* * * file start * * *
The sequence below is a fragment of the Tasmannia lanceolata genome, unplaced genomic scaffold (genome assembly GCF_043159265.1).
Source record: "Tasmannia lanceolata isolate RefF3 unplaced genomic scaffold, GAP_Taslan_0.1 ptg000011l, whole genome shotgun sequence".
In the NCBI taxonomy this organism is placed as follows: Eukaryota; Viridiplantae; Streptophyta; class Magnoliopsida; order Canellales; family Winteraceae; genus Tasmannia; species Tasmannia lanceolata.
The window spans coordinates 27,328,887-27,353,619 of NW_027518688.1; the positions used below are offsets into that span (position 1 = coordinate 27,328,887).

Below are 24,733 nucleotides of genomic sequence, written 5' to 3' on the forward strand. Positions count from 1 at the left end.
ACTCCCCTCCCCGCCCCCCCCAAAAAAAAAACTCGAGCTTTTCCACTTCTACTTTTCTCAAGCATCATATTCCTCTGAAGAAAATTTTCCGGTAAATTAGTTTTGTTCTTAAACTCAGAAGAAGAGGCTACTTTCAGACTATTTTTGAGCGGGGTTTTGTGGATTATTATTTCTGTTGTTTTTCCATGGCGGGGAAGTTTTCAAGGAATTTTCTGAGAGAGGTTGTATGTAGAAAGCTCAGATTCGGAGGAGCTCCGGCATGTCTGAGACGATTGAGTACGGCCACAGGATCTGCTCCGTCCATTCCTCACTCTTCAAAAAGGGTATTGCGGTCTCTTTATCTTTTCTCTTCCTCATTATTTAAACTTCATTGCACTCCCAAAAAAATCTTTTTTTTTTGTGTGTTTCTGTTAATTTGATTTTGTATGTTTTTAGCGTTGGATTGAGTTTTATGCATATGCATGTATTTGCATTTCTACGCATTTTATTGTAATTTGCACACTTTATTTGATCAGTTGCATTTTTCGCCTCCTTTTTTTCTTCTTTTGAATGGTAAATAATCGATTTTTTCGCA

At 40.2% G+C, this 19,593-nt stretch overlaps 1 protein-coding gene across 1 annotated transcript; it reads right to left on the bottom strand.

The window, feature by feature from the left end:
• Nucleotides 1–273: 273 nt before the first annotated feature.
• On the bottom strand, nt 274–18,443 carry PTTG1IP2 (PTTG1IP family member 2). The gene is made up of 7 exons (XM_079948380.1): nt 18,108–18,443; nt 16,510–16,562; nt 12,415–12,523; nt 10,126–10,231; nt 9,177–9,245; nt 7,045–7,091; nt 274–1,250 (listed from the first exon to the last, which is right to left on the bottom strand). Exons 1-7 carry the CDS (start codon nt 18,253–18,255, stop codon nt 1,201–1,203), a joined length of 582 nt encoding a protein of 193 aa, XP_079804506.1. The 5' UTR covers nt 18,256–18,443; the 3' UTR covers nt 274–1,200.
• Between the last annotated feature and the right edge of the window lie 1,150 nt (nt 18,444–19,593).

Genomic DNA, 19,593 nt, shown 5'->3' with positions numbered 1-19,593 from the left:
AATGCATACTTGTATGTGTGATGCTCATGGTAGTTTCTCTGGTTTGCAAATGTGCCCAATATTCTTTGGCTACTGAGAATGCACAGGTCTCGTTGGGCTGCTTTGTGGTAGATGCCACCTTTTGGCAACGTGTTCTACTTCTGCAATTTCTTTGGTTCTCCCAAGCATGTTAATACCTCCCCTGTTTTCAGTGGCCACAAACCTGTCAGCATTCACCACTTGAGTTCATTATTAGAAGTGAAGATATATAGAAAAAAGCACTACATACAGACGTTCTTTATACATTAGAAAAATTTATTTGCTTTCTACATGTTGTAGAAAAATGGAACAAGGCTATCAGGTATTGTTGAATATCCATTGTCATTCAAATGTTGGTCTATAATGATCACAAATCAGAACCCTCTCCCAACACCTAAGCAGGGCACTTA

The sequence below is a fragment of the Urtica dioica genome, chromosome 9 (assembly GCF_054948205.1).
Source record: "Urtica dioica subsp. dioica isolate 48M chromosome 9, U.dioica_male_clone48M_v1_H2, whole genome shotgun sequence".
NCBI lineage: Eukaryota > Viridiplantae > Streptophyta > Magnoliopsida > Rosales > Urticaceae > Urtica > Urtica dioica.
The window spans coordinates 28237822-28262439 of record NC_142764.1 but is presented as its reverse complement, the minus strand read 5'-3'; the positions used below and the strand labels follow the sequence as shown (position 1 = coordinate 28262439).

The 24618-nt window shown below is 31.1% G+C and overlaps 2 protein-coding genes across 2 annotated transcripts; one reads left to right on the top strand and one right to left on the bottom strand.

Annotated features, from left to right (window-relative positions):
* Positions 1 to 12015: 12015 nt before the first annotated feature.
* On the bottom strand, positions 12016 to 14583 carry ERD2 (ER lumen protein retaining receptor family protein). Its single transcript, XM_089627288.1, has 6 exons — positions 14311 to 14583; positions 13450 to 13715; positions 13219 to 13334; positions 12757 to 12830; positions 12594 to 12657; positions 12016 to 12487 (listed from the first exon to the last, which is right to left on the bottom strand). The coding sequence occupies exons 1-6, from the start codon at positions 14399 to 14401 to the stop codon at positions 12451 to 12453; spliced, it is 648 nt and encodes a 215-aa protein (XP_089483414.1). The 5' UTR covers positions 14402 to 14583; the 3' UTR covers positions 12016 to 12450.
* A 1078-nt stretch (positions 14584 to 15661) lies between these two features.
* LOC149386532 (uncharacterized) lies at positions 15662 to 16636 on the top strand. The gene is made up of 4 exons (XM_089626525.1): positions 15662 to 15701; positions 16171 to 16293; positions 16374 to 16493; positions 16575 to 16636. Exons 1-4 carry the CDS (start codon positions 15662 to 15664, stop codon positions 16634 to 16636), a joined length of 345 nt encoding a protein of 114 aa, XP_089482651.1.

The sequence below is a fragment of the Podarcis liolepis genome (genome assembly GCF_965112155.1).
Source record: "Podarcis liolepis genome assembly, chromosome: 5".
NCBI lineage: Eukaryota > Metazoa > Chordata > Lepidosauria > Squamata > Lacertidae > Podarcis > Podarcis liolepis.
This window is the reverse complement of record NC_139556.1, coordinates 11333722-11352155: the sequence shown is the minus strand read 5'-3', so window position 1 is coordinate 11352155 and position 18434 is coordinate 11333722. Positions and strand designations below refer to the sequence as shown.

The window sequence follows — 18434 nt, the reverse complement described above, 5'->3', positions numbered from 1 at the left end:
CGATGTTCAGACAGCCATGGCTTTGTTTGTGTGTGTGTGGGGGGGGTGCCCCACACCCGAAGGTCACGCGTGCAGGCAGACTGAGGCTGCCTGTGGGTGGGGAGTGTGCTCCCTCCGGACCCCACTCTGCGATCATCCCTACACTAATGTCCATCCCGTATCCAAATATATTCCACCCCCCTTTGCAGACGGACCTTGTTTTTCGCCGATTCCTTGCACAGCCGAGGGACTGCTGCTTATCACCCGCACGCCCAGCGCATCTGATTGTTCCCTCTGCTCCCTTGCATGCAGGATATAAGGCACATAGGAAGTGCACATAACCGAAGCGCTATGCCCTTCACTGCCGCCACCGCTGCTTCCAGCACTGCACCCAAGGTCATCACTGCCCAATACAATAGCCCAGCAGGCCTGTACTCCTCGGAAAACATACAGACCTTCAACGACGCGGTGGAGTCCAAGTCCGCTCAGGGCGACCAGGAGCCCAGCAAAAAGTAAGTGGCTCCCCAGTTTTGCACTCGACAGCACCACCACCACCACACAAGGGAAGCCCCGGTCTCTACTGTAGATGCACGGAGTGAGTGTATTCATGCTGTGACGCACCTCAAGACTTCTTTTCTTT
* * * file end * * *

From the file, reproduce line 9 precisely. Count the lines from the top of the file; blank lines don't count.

• Nucleotides 1–273: 273 nt before the first annotated feature.